14: RELIGION AND MYTHOLOGY
The use of religion in TSR products is to assist in clarifying the struggle between good and evil. Actual current religions are not to be depicted, ridiculed, or attacked in any way that promotes disrespect. Ancient or mythological religions, such as those prevalent in ancient Grecian, Roman and Norse societies, may be portrayed in their historic roles (in compliance with this Code of Ethics.) Any depiction of any fantasy religion is not intended as a presentation of an alternative form of worship.
15: MAGIC, SCIENCE, AND TECHNOLOGY
Fantasy literature is distinguished by the presence of magic, super-science or artificial technology that exceeds natural law. The devices are to be portrayed as fictional and used for dramatic effect. They should not appear to be drawn from reality. Actual rituals (spells, incantations, sacrifices, etc.), weapon designs, illegal devices, and other activities of criminal or distasteful nature shall not be presented or provided as reference.
From the Chick Publications webpage today:
On top of that, the second issue is that the materials themselves, in many cases, contain authentic magical rituals. I can tell you this from my own experience. I was a witch high priest (Alexandrian tradition) during the period 1973-84. During some of that period (1976-80) I was also involved in hardcore Satanism. We studied and practiced and trained more than 175 people in the Craft. Our "covendom" was in Milwaukee, Wisconsin; just a short drive away from the world headquarters of TSR, the company which makes Dungeons and Dragons in Lake Geneva, WI. In the late 1970's, a couple of the game writers actually came to my wife and I as prominent "sorcerers" in the community. They wanted to make certain the rituals were authentic. For the most part, they are.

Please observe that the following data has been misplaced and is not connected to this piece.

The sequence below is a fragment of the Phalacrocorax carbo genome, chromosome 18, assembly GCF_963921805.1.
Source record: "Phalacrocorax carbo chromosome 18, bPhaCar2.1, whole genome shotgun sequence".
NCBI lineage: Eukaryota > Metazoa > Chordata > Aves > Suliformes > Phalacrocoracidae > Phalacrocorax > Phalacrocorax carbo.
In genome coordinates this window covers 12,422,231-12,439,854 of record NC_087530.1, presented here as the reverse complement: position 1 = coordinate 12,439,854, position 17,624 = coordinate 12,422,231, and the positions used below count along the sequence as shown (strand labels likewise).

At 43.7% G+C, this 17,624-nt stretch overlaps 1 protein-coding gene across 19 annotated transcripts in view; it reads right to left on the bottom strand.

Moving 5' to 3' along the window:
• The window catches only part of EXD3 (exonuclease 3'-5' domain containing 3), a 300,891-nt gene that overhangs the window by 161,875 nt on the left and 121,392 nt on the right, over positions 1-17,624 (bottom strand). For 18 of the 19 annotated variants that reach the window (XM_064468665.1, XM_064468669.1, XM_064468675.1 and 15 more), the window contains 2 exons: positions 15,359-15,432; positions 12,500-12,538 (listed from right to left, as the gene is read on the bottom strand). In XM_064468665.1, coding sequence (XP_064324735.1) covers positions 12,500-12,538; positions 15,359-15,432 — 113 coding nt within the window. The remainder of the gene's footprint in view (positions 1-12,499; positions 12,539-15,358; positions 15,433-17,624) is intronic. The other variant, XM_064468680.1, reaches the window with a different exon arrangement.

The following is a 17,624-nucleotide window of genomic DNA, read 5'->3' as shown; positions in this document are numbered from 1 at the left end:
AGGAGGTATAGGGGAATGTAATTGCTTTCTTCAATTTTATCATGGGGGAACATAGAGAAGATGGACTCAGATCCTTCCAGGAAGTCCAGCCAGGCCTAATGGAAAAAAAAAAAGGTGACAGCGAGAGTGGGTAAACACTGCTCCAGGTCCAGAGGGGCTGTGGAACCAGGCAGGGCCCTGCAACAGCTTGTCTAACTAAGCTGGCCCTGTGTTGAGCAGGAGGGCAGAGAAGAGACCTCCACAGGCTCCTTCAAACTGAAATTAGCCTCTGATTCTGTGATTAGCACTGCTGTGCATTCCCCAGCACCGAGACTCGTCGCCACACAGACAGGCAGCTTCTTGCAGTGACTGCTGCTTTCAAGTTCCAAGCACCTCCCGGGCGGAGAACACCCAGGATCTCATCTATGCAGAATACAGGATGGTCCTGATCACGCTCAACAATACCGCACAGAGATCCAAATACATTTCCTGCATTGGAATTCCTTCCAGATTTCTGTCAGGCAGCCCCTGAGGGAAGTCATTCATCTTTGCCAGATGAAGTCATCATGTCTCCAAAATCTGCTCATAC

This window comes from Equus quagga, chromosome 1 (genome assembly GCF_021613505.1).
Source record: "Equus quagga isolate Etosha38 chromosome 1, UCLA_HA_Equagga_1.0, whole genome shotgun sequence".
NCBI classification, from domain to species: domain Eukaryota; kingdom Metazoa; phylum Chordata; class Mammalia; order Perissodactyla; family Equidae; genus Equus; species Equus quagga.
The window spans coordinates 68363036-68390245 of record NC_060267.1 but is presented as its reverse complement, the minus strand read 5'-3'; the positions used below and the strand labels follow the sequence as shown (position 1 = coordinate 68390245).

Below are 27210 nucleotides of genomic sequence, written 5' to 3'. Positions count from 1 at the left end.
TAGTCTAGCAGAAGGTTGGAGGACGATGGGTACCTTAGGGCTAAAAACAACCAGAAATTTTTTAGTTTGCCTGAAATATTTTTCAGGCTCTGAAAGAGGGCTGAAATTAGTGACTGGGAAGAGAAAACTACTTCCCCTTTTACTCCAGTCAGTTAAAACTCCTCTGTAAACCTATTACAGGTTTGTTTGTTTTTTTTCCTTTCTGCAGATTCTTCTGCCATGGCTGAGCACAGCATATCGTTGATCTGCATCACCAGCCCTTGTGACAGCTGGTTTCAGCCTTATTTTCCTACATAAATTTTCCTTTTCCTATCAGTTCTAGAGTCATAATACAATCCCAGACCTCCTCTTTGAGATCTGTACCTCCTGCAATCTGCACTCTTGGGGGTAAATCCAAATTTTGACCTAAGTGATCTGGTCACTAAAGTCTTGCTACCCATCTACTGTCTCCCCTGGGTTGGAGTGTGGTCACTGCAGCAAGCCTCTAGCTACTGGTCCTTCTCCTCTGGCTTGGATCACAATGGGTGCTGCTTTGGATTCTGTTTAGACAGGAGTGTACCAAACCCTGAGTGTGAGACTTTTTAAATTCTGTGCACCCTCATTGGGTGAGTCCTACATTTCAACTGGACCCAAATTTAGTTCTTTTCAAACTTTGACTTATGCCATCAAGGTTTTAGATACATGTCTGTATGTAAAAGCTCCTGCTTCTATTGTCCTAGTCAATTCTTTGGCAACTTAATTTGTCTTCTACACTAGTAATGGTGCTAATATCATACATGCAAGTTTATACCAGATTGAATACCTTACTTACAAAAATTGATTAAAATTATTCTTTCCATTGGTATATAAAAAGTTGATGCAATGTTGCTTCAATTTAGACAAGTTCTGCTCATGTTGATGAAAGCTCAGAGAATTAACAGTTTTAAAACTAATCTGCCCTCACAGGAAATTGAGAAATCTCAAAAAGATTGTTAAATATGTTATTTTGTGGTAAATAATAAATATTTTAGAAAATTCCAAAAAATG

(Emphasis in the original.)
Yeah, you and I know that there are no rituals listed in any of the D&D books, but that clearly doesn't matter, does it? This is why it's not worth the effort to jump through hoops like the above nonsense in the Code of Ethics; it only annoys your customers and does absolutely nothing to placate the loonies.
Art by Pieter the Elder Bruegel.